Sunday 11 October 2015

Unprecedented numbers of White-rumped Sandpipers in Southern Ontario

Unless you haven't been paying attention to any birding list serves, google groups or eBird reports in the past 10 days you'll know something special is happening in Southern Ontario right now with a couple of shorebird species.

It all got kick-started last Saturday when Michael Butler found a Eurasian Dotterel. This is such a crazy bird - just a handful of North American records outside of Alaska (something like 3 California, 1 Washington, 1 Oregon, and 1 British Columbia records). This was obviously pretty exciting but there has been some really interesting other sightings that may all have their origin in the incredibly strong winds we had for several days in a row for the first few days of the month.
An adult White-rumped Sandpiper in August on James Bay
The main species involved is White-rumped Sandpipers. These birds breed in the high arctic, and most of them stage on James Bay from August to October before heading south-east. With some birds being tagged in James Bay over the last few years we'll soon have a better idea if these birds stop on the US east coast or if they go non-stop out over the Atlantic to South America. Regardless, what we normally see in southern Ontario are small groups (1-10 individuals) passing through Ontario in late May/early June and then again from August to early November. Don't believe me? Here's the eBird line graph:
Frequency of eBird reports of White-rumped Sandpipers in s. ON
Above is the eBird frequency graph for White-rumped Sandpipers in southern Ontario. This shows you the percentage of checklist reporting this species for each monthly quarter. You can see the spring peak in the first week of June and the fall peak in late August. That gap in late September could be just a gap in sampling effort or, may represent the gap between when adults pass through and when juveniles start showing up (in most shorebird species the adults migrate first).
Average count of White-rumped Sandpipers in s. ON
In this next figure the average count is presented. In most cases, the count is in the range of 1-5 with the exception of the second week of October when it shoots up to 24. Again, this may be the difference between when adults (experienced migrators) and juveniles (less experienced) show up here.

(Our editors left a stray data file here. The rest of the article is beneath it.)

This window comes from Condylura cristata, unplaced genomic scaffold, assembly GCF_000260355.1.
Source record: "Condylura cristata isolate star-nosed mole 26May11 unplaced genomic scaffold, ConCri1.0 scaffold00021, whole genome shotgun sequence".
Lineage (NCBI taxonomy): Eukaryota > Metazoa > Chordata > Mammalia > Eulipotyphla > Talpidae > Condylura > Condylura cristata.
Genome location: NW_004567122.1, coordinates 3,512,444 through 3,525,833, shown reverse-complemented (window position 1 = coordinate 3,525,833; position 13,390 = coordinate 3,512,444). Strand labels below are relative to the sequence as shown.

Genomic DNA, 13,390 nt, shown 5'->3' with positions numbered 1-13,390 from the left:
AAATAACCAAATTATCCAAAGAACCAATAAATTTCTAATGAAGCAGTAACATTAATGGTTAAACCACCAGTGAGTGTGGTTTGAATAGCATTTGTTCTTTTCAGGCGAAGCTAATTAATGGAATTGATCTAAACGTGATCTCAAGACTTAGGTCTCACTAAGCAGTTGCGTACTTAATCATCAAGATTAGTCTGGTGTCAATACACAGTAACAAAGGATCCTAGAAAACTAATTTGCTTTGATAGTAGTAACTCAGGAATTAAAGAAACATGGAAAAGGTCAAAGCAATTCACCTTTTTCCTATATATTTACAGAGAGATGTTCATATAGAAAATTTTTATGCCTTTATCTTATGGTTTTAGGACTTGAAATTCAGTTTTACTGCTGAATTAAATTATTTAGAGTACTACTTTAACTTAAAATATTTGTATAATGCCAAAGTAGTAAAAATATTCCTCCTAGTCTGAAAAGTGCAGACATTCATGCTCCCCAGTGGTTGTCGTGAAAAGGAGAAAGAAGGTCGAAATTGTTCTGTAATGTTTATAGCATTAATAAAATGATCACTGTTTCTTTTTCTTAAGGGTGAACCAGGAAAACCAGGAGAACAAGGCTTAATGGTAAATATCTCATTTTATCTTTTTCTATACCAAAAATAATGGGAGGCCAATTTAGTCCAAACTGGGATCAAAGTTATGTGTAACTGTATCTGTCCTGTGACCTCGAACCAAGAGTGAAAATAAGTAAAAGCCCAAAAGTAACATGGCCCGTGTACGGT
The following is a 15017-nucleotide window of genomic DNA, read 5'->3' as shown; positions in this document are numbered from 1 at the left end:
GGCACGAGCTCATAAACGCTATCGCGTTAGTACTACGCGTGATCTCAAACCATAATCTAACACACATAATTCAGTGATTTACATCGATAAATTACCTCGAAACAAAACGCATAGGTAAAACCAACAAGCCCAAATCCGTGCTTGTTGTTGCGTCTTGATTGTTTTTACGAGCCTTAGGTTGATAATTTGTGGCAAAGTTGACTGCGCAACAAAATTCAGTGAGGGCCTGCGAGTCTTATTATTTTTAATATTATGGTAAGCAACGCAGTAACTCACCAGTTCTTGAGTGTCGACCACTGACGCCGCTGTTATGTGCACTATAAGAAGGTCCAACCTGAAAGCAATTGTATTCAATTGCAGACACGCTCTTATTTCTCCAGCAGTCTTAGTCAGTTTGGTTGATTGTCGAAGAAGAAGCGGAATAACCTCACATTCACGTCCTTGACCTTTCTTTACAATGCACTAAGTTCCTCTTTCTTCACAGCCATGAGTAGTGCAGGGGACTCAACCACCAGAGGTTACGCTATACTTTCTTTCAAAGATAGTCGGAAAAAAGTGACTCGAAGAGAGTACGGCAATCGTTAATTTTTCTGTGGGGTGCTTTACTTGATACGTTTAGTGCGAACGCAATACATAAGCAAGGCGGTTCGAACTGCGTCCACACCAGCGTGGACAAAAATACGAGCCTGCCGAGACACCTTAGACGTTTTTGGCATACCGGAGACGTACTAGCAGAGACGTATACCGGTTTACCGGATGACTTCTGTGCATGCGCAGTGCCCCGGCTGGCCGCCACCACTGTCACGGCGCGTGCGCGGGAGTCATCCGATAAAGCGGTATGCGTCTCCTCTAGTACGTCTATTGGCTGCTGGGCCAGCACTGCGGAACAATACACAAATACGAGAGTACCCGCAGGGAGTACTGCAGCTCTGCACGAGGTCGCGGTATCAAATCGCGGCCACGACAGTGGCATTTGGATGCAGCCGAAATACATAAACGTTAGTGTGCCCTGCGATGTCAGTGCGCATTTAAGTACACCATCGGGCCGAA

A northbound White-rumped Sandpiper in June in Polar Bear PP

But this October has been anything but ordinary for reports of large flocks of juvenile White-rumped Sandpipers in southern Ontario. Check out this figure:
Reports by year of flocks of White-rumped Sandpiper of >10 birds
In the above figure, I have compiled the number of reports per year (and per decade for earlier years) of flocks of White-rumped Sandpiper that contained at least 10 birds. In the past five years, we have only had 7 reports. Prior to that (admittedly when eBird data is probably far from complete), we average just under 8 reports per decade. This, year, however we already have at least 24 reports, from an impressive 17 different census divisions (AKA counties)! That's pretty remarkable.

And it's not just the number of reports that is impressive. Below is a table of the ten highest counts I could find for southern Ontario (using the following data sources: Hamilton Naturalists' Club database, Northumberland County bird database, eBird, Ontario high counts database maintained by George Bryant, and the GTA and Ontario bird records database maintained by Roy Smith).

Count Date Observer Location, County
310 07/10/2015 Mike
V.A. Burrell
Sewage Lagoons, Huron
200 14/10/2015 Dan Macneal Belwood Lake, Wellington
180 07/10/2015 Jarmo Jalava Wildwood Reservoir,
135 11/10/2015 Mike
V.A. Burrell et al.
Mitchell Sewage Lagoons
(West Perth Wetlands), Perth
120 07/10/2015 Wayne Renaud Oliphant, Bruce
120 04/10/2015 Doug McRae Presqu'ile Provincial
Park, Northumberland
120 06/10/2015 Elena Kreuzberg Ottawa--Shirley's Bay,
118 04/10/2015 Jarmo Jalava Mitchell Sewage Lagoons
(West Perth Wetlands), Perth
100 10/10/2015 Mark Patry Ottawa--Shirley's Bay,
92 04/10/2011 Jeff Skevington Ottawa--Shirley's Bay,

Even if you take out some of the records that are likely the same flock on subsequent days 9 of the top 10 high counts in southern Ontario are from the last 10 days, so it is very apparent that this October really is amazing for this species here. We can speculate that these numbers have resulted from a grounding of the flocks of juvenile White-rumped Sandpipers migrating out of James Bay; maybe it was that incredible wind we had to start the month?
A Hudsonian Godwit on the breeding grounds in Polar Bear PP
A similar, situation has been unfolding over this same time period with Hudsonian Godwits, which have a similar fall migration route/strategy as White-rumped Sandpipers. There have been many reports across southern Ontario during this time so perhaps they have been impacted by the same weather phenomenon as the White-rumpeds, but I'll save that analysis for someone else!

What I really love about this is it really shows the utility of using eBird to monitor and analyse bird events as they are unfolding - you don't have to wait a year until the seasonal summaries in North American Birds comes out!

1 comment:

  1. Thanks Mike! I was wondering about this myself and now you've done all the work.